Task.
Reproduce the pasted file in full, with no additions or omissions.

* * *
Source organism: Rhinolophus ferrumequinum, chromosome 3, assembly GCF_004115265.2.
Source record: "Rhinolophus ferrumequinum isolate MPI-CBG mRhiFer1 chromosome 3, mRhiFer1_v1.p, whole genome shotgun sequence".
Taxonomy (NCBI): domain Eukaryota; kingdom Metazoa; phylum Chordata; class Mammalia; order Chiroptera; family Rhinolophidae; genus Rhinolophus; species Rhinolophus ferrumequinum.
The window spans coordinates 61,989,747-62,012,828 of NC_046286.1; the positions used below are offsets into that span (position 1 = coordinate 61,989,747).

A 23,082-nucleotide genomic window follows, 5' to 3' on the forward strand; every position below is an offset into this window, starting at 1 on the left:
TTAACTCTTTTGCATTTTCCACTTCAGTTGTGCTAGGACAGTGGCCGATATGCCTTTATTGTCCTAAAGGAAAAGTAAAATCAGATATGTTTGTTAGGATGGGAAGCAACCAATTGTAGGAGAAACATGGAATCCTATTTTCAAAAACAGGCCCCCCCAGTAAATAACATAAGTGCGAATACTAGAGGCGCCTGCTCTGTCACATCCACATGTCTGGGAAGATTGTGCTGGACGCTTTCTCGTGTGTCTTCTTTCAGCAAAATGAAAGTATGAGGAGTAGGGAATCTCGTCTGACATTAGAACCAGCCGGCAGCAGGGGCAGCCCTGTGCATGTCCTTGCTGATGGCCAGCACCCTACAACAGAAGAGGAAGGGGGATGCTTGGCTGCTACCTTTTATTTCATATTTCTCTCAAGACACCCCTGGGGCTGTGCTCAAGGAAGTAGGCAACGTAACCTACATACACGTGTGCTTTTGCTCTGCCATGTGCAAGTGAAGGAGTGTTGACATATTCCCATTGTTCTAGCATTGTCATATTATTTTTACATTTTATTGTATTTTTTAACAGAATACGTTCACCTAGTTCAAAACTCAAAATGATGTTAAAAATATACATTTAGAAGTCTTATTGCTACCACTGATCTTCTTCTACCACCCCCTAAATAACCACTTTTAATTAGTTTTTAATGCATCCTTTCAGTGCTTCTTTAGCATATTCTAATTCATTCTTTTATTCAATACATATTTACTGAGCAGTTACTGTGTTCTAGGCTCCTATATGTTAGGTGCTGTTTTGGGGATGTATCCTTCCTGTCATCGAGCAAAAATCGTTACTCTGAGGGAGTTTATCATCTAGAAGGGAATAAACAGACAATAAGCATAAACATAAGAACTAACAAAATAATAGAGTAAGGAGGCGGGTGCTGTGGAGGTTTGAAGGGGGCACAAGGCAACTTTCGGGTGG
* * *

Source organism: Rhinolophus ferrumequinum, chromosome 3, assembly GCF_004115265.2.
Source record: "Rhinolophus ferrumequinum isolate MPI-CBG mRhiFer1 chromosome 3, mRhiFer1_v1.p, whole genome shotgun sequence".
Taxonomy (NCBI): domain Eukaryota; kingdom Metazoa; phylum Chordata; class Mammalia; order Chiroptera; family Rhinolophidae; genus Rhinolophus; species Rhinolophus ferrumequinum.
The window spans coordinates 61,989,747-62,012,828 of NC_046286.1; the positions used below are offsets into that span (position 1 = coordinate 61,989,747).

A 23,082-nucleotide genomic window follows, 5' to 3' on the forward strand; every position below is an offset into this window, starting at 1 on the left:
TTAACTCTTTTGCATTTTCCACTTCAGTTGTGCTAGGACAGTGGCCGATATGCCTTTATTGTCCTAAAGGAAAAGTAAAATCAGATATGTTTGTTAGGATGGGAAGCAACCAATTGTAGGAGAAACATGGAATCCTATTTTCAAAAACAGGCCCCCCCAGTAAATAACATAAGTGCGAATACTAGAGGCGCCTGCTCTGTCACATCCACATGTCTGGGAAGATTGTGCTGGACGCTTTCTCGTGTGTCTTCTTTCAGCAAAATGAAAGTATGAGGAGTAGGGAATCTCGTCTGACATTAGAACCAGCCGGCAGCAGGGGCAGCCCTGTGCATGTCCTTGCTGATGGCCAGCACCCTACAACAGAAGAGGAAGGGGGATGCTTGGCTGCTACCTTTTATTTCATATTTCTCTCAAGACACCCCTGGGGCTGTGCTCAAGGAAGTAGGCAACGTAACCTACATACACGTGTGCTTTTGCTCTGCCATGTGCAAGTGAAGGAGTGTTGACATATTCCCATTGTTCTAGCATTGTCATATTATTTTTACATTTTATTGTATTTTTTAACAGAATACGTTCACCTAGTTCAAAACTCAAAATGATGTTAAAAATATACATTTAGAAGTCTTATTGCTACCACTGATCTTCTTCTACCACCCCCTAAATAACCACTTTTAATTAGTTTTTAATGCATCCTTTCAGTGCTTCTTTAGCATATTCTAATTCATTCTTTTATTCAATACATATTTACTGAGCAGTTACTGTGTTCTAGGCTCCTATATGTTAGGTGCTGTTTTGGGGATGTATCCTTCCTGTCATCGAGCAAAAATCGTTACTCTGAGGGAGTTTATCATCTAGAAGGGAATAAACAGACAATAAGCATAAACATAAGAACTAACAAAATAATAGAGTAAGGAGGCGGGTGCTGTGGAGGTTTGAAGGGGGCACAAGGCAACTTTCGGGTGG